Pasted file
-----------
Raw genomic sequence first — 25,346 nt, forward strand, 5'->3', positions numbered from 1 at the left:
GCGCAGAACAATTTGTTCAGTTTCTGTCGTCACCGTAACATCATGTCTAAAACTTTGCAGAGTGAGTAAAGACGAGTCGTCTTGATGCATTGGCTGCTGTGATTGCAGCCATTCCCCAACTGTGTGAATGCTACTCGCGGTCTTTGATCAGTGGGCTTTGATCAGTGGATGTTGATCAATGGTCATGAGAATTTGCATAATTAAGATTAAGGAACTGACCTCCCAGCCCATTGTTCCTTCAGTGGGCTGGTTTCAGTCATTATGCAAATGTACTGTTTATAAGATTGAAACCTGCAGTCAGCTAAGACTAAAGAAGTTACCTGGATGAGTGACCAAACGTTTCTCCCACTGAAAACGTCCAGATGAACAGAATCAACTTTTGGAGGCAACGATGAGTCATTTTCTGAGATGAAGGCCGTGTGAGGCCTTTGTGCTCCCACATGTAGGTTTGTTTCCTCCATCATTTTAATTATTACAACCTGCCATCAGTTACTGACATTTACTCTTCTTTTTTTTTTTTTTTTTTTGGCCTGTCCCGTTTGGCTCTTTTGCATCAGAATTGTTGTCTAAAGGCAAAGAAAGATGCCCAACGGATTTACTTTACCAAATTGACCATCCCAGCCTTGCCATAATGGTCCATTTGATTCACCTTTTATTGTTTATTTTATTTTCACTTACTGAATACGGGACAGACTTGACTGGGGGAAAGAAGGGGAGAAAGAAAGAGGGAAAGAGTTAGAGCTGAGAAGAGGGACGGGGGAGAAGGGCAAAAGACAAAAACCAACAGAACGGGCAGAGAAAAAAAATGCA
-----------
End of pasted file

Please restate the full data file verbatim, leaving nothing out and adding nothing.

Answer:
Raw genomic sequence first — 25,346 nt, forward strand, 5'->3', positions numbered from 1 at the left:
GCGCAGAACAATTTGTTCAGTTTCTGTCGTCACCGTAACATCATGTCTAAAACTTTGCAGAGTGAGTAAAGACGAGTCGTCTTGATGCATTGGCTGCTGTGATTGCAGCCATTCCCCAACTGTGTGAATGCTACTCGCGGTCTTTGATCAGTGGGCTTTGATCAGTGGATGTTGATCAATGGTCATGAGAATTTGCATAATTAAGATTAAGGAACTGACCTCCCAGCCCATTGTTCCTTCAGTGGGCTGGTTTCAGTCATTATGCAAATGTACTGTTTATAAGATTGAAACCTGCAGTCAGCTAAGACTAAAGAAGTTACCTGGATGAGTGACCAAACGTTTCTCCCACTGAAAACGTCCAGATGAACAGAATCAACTTTTGGAGGCAACGATGAGTCATTTTCTGAGATGAAGGCCGTGTGAGGCCTTTGTGCTCCCACATGTAGGTTTGTTTCCTCCATCATTTTAATTATTACAACCTGCCATCAGTTACTGACATTTACTCTTCTTTTTTTTTTTTTTTTTTTGGCCTGTCCCGTTTGGCTCTTTTGCATCAGAATTGTTGTCTAAAGGCAAAGAAAGATGCCCAACGGATTTACTTTACCAAATTGACCATCCCAGCCTTGCCATAATGGTCCATTTGATTCACCTTTTATTGTTTATTTTATTTTCACTTACTGAATACGGGACAGACTTGACTGGGGGAAAGAAGGGGAGAAAGAAAGAGGGAAAGAGTTAGAGCTGAGAAGAGGGACGGGGGAGAAGGGCAAAAGACAAAAACCAACAGAACGGGCAGAGAAAAAAAATGCA